• Creation of a more rigid construct than with cables alone

    Cables are utilized as a reduction aid in the area of the femur that will not accommodate a bicortical screw due to the presence of the medullary implant, as seen in this case. Locking screws (bicortical or unicortical) should be applied only after all non-locking screws and cables have been placed and tightened, as placement of the locking screw will prevent subsequent compression of the plate to the bone by the cable or non-locking screw.

    Following surgery, the patient initially did well, but she subsequently developed recurrent left thigh pain and presented back at 3 months postoperatively. Radiographs demonstrated failure of the initial construct by pull-out of the proximal screws and mechanical failure of the braided cables (Figure 3). For this patient, the proximal fixation was inadequate to allow for stability until osseous union occurred.

    Figure 3. Radiographs showing failure of the initial fracture fixation procedure.

    What Went Wrong?

    The bending forces on a fracture in the proximal femur are substantial, and in this case, the tension on the lateral side (the side of plate application) was clearly enough to wear through 2 cables and to pull out 3 screws, with 1 screw pulling through the plate itself.

    This fracture ideally would have benefited from medial buttressing in addition to plating the tension side of the fracture. This is rarely – if ever – performed, however, due to the inaccessibility of the medial femur and the amount of severe soft tissue stripping that would be required. In addition, the history of this fracture starting as a stress fracture likely implies some abnormal healing response, which may have delayed the healing process.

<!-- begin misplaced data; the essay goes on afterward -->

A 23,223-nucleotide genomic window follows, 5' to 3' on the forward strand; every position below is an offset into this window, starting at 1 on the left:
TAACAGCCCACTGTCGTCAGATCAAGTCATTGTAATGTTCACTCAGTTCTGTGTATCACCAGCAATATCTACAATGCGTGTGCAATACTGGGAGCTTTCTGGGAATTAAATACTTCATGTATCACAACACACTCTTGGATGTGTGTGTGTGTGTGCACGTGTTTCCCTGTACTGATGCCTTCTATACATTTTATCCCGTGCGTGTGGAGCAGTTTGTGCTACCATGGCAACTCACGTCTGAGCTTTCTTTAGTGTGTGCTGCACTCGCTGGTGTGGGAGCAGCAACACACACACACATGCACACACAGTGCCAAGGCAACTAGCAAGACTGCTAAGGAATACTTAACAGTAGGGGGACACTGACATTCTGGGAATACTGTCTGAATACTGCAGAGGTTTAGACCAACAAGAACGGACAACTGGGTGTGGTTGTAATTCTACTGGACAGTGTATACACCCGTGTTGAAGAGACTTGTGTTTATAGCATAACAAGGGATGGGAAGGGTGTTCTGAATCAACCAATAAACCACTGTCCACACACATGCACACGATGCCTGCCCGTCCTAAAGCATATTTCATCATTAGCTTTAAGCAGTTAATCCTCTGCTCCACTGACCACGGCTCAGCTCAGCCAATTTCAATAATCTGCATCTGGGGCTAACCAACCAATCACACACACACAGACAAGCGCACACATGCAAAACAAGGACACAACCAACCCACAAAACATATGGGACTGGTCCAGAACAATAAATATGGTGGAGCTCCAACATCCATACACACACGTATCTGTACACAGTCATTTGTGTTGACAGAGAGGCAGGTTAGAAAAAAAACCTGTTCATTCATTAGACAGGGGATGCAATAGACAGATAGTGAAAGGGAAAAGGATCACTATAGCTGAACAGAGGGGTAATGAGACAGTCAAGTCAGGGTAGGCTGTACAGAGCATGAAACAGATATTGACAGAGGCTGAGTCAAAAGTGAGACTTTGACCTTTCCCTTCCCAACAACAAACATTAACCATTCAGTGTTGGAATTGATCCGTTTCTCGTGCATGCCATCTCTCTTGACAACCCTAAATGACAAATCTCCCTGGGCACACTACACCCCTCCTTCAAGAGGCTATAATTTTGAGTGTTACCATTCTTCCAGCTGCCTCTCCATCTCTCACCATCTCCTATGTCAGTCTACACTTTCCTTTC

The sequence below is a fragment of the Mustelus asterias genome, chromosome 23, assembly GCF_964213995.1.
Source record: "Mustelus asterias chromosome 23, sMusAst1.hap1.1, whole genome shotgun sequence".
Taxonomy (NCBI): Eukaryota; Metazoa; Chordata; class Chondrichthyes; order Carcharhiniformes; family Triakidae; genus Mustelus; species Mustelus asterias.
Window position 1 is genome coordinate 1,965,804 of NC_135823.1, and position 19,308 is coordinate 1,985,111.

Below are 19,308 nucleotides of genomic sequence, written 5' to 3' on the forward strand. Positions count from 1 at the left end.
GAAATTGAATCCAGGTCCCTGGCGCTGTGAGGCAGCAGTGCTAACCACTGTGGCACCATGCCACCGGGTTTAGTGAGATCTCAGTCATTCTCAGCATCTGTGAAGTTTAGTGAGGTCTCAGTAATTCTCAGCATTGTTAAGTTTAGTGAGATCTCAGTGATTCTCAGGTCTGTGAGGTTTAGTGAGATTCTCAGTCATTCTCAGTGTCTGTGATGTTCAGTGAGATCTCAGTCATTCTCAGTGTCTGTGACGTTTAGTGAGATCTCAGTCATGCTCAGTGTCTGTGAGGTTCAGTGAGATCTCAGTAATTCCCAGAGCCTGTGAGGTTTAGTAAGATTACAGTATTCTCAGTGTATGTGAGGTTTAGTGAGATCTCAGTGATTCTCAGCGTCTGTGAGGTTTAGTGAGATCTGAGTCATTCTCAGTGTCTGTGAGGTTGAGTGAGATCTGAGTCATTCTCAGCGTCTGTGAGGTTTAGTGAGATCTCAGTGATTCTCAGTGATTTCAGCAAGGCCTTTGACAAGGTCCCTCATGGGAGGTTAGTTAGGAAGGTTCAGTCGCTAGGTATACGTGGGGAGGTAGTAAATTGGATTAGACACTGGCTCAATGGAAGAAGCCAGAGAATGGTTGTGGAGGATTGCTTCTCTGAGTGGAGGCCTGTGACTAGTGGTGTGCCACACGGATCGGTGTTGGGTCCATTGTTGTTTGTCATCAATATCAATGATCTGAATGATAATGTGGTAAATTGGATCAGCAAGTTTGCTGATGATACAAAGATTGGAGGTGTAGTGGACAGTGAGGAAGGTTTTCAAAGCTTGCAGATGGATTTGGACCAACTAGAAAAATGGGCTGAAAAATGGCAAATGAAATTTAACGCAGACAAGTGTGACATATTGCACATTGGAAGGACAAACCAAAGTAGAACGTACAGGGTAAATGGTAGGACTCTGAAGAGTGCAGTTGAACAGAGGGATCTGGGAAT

The anterior side of the fracture, which is also in tension due to the bow of the femur, can be reinforced, however, through application of a strut allograft. These allografts should be used judiciously in an acute fracture, as their application requires significant stripping of the anterior and lateral femur, which devascularizes the fracture site. However, a strut allograft may be utilized in selected cases that require increased rigidity beyond what a laterally based plate alone can provide or in fractures with severe bone loss.

    In any case of failed fixation of a periprosthetic fracture, a standard preoperative workup is obtained. Serial radiographs are scrutinized to ensure that the femoral stem is not loose and that the reason for failure of fixation is not due to failure to recognize a loose femoral component. Laboratory studies are obtained, including a C-reactive protein, erythrocyte sedimentation rate, and white blood cell count to rule out infection, as well as a panel of endocrine labs that includes vitamin D, thyroid-stimulating hormone, parathyroid hormone, alkaline phosphatase, calcium, and phosphorus levels. For this patient, lab results were unremarkable.

    Revision Surgery and Outcome

    The need for revision surgery was explained to the patient, she agreed to the procedure, and surgery was planned. To increase the rigidity of the construct, a longer plate was placed. The plate was contoured around the greater trochanter to allow for more opportunities for screw fixation in the proximal fragment. Compression was applied to the fracture through the plate. In addition, a strut allograft was placed on the anterior aspect of the femur and fracture site. The allograft was secured with 2 cables (Figure 4).